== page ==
Former Humane Society Director to Serve Up to Nine Months in Jail

The Dec. 3 sentencing of former Door County Humane Society (DCHS) Executive Director Carrie Counihan brought to a close the most painful chapter in the society’s history.

Counihan, who served as executive director of the society from 2005 to 2015, had originally been charged with 12 felony counts and was suspected of spending more than $22,000 of the society’s money on herself. The charges were amended to misdemeanor theft, and an agreement was reached between Counihan’s attorney and District Attorney Ray Pelrine that included restitution of more than $12,000 and two years on probation. However, Door County Circuit Court Judge David Weber rejected the agreement and sentenced Counihan to up to nine months in jail.

“I think we’re all very glad that it’s over and we can put it behind us. We were knee-deep in this for two years. I think the sentencing is fair and just,” said DCHS Board Member Marilyn Jensen, who served as board president when Counihan’s theft was discovered shortly after she resigned from the position in February 2015.

“Our big concern was that if in fact the judge had gone with the DA’s recommendation, which was basically a slap on the hand, it sends a horrible and very negative message out there,” Jensen said. “I think it would be detrimental not only for us but all of the nonprofits. It says, You can steal from a nonprofit as long as you pay it back, and then you can go on with your life. I think this sends the right message that if in fact you are going to steal from a nonprofit, you will be held accountable.”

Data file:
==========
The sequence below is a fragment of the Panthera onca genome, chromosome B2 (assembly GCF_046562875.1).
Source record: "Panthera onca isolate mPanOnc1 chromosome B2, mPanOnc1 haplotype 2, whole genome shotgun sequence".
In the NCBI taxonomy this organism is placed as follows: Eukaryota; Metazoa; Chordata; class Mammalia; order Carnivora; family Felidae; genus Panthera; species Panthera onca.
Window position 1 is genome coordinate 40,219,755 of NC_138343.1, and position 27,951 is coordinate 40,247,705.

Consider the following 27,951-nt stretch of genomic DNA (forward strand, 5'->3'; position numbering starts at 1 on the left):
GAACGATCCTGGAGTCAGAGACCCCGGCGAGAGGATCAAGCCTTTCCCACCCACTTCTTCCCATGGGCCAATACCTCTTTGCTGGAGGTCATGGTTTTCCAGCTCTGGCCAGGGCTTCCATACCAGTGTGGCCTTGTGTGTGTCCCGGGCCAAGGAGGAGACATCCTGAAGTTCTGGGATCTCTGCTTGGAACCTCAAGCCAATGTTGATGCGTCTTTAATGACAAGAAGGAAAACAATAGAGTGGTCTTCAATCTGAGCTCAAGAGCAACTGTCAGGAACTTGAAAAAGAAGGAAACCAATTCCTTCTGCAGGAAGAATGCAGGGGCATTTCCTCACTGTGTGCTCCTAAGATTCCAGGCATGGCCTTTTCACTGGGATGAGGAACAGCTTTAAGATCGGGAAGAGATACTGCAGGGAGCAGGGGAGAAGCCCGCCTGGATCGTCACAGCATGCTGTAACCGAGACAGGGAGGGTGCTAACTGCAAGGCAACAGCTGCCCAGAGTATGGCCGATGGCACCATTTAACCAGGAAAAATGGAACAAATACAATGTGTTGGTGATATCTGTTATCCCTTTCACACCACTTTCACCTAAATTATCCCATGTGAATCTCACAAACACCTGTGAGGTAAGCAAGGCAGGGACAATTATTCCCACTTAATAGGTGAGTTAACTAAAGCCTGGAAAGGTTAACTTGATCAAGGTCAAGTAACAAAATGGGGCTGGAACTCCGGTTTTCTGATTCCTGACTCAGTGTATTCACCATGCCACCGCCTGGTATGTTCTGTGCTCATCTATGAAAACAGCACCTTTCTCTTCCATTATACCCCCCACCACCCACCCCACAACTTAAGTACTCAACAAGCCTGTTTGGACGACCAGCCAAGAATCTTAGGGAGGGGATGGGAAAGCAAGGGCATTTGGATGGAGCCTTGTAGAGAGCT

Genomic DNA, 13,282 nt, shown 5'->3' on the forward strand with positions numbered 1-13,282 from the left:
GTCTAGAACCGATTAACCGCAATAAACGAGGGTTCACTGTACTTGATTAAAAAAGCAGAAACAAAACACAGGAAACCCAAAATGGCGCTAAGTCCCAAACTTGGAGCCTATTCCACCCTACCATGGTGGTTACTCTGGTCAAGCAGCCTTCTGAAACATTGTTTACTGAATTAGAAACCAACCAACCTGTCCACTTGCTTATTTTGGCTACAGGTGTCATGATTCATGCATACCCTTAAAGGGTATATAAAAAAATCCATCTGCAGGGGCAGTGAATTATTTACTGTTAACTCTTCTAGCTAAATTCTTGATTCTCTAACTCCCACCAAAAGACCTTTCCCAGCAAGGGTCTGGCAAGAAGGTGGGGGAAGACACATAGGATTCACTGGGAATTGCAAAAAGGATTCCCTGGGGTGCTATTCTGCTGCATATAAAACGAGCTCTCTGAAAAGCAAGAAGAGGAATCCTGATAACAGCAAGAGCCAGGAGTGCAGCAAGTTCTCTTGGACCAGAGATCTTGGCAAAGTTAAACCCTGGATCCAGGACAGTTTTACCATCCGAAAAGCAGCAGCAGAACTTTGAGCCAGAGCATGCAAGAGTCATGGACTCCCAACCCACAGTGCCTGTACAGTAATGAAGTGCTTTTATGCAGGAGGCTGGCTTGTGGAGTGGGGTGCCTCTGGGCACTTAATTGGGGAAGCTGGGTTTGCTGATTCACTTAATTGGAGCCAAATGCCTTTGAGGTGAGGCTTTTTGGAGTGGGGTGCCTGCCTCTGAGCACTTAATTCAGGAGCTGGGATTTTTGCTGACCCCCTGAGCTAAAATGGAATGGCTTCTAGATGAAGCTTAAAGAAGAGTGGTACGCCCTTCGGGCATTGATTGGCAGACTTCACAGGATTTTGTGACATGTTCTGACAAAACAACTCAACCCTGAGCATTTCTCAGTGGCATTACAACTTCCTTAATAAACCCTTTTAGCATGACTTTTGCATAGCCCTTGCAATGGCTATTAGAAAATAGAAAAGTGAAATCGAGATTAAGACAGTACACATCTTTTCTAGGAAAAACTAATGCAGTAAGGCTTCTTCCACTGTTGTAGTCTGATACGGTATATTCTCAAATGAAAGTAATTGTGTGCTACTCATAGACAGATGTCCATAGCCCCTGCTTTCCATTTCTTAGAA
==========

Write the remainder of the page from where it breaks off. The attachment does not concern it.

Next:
Besides the theft of money, Jensen said Counihan caused a deeper hurt to those who worked beside her.

“On a personal level, we all liked Carrie very much and felt we were all there for the same reasons, so when you find out otherwise, it’s devastating, that sense of betrayal.”

The theft and betrayal caused the society to re-examine how it does business.

“I think we have all learned from this. I know other nonprofits have learned from this,” Jensen said. “We’ve tripled our security and our whole system as far as doing things. That helped us fortify what we had. Other nonprofits came to us and said, ‘Hey, how did this happen and how can we prevent it?’ It stepped up the program for just about all the nonprofits in the county. If anything good came of it, it was that. We’re in better standing than we ever have been. It enabled us to put the proper people in place. The shelter has never been better run. We are more efficient and the animals have better care. We have to thank all the volunteers and staff that are just so tireless in taking care of everyone there. It’s an emotional business to be in. One day you’re riding high and the next day we have to put down some animals due to disease. This other distraction we had was very draining, but we’re better for it.”

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